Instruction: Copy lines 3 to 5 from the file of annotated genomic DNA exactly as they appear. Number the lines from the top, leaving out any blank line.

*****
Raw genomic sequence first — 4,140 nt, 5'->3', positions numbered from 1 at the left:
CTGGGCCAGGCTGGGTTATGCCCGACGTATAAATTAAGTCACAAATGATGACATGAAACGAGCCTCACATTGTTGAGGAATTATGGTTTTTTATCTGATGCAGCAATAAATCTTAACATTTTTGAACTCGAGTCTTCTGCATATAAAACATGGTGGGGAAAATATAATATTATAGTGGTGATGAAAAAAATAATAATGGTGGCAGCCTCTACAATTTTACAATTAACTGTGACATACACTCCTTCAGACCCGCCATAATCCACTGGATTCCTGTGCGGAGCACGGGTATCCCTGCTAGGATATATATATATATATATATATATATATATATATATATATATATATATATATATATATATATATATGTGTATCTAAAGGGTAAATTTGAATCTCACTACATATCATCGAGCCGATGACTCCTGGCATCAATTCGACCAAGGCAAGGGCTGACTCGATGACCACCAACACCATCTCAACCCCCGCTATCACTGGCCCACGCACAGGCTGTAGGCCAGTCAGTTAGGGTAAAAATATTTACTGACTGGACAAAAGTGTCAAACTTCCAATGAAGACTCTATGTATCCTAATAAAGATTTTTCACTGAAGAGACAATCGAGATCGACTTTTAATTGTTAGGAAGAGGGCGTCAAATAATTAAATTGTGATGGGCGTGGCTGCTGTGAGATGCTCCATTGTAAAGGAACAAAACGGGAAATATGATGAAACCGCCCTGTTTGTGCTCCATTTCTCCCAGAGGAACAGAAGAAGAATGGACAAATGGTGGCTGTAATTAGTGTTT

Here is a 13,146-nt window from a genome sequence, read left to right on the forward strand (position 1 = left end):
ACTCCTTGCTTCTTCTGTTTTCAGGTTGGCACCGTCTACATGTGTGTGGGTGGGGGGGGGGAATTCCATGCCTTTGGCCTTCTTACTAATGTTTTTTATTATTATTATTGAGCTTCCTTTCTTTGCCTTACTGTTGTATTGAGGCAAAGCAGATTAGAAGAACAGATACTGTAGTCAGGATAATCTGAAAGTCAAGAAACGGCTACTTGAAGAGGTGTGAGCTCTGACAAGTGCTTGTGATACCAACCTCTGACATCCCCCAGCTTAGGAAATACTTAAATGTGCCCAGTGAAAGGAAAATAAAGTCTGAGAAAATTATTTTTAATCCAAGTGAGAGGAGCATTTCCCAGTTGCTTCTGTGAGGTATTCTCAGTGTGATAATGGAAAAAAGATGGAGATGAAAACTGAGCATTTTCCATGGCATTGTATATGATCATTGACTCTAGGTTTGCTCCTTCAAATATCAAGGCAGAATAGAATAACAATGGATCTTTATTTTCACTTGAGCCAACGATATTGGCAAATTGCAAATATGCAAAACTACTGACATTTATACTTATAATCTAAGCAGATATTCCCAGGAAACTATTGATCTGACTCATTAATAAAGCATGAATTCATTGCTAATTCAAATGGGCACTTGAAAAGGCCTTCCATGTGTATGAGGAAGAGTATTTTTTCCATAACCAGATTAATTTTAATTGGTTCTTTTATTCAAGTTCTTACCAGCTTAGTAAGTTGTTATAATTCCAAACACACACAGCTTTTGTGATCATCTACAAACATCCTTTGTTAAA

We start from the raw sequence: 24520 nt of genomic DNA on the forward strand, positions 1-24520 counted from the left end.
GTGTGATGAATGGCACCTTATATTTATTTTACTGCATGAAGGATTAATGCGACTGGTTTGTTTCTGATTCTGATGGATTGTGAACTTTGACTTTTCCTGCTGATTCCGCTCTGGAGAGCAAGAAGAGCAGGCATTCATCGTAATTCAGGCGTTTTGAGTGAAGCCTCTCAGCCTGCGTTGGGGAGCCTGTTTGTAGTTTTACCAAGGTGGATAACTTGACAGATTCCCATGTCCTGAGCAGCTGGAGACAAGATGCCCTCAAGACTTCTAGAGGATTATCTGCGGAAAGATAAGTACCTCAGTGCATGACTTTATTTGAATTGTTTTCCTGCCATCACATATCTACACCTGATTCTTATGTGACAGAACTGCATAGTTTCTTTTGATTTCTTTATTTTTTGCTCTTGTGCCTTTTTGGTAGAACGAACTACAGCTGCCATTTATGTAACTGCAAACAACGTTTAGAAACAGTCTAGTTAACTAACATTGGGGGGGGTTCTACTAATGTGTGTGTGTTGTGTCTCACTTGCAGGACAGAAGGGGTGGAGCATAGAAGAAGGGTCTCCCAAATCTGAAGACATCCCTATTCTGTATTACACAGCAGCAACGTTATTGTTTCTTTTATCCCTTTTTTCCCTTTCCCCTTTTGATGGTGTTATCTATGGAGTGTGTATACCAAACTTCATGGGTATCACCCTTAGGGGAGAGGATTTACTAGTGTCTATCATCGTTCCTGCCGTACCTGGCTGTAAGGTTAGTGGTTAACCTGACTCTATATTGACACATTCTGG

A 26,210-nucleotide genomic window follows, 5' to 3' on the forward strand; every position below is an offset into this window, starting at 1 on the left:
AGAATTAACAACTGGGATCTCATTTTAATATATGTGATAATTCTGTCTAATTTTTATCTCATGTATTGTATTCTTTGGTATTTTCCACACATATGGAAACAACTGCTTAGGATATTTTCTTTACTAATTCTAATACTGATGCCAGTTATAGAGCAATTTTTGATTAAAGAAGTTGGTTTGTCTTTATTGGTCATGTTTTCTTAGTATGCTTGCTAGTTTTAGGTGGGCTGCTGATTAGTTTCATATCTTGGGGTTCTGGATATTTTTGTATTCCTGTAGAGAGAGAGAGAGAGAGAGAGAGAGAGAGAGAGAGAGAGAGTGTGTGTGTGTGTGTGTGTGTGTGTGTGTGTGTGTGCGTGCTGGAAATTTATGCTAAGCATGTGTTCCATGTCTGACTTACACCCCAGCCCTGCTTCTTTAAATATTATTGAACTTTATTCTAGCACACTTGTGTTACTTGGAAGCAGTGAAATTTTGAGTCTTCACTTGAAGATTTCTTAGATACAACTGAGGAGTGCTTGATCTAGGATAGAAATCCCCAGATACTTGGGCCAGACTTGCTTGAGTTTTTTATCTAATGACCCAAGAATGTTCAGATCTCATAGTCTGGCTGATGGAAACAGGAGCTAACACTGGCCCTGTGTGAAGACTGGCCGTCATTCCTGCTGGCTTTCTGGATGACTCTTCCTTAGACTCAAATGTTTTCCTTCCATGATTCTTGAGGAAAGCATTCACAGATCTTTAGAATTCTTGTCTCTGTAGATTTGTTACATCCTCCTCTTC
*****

Here is a 13,146-nt window from a genome sequence, read left to right on the forward strand (position 1 = left end):
ACTCCTTGCTTCTTCTGTTTTCAGGTTGGCACCGTCTACATGTGTGTGGGTGGGGGGGGGGAATTCCATGCCTTTGGCCTTCTTACTAATGTTTTTTATTATTATTATTGAGCTTCCTTTCTTTGCCTTACTGTTGTATTGAGGCAAAGCAGATTAGAAGAACAGATACTGTAGTCAGGATAATCTGAAAGTCAAGAAACGGCTACTTGAAGAGGTGTGAGCTCTGACAAGTGCTTGTGATACCAACCTCTGACATCCCCCAGCTTAGGAAATACTTAAATGTGCCCAGTGAAAGGAAAATAAAGTCTGAGAAAATTATTTTTAATCCAAGTGAGAGGAGCATTTCCCAGTTGCTTCTGTGAGGTATTCTCAGTGTGATAATGGAAAAAAGATGGAGATGAAAACTGAGCATTTTCCATGGCATTGTATATGATCATTGACTCTAGGTTTGCTCCTTCAAATATCAAGGCAGAATAGAATAACAATGGATCTTTATTTTCACTTGAGCCAACGATATTGGCAAATTGCAAATATGCAAAACTACTGACATTTATACTTATAATCTAAGCAGATATTCCCAGGAAACTATTGATCTGACTCATTAATAAAGCATGAATTCATTGCTAATTCAAATGGGCACTTGAAAAGGCCTTCCATGTGTATGAGGAAGAGTATTTTTTCCATAACCAGATTAATTTTAATTGGTTCTTTTATTCAAGTTCTTACCAGCTTAGTAAGTTGTTATAATTCCAAACACACACAGCTTTTGTGATCATCTACAAACATCCTTTGTTAAA

We start from the raw sequence: 24520 nt of genomic DNA on the forward strand, positions 1-24520 counted from the left end.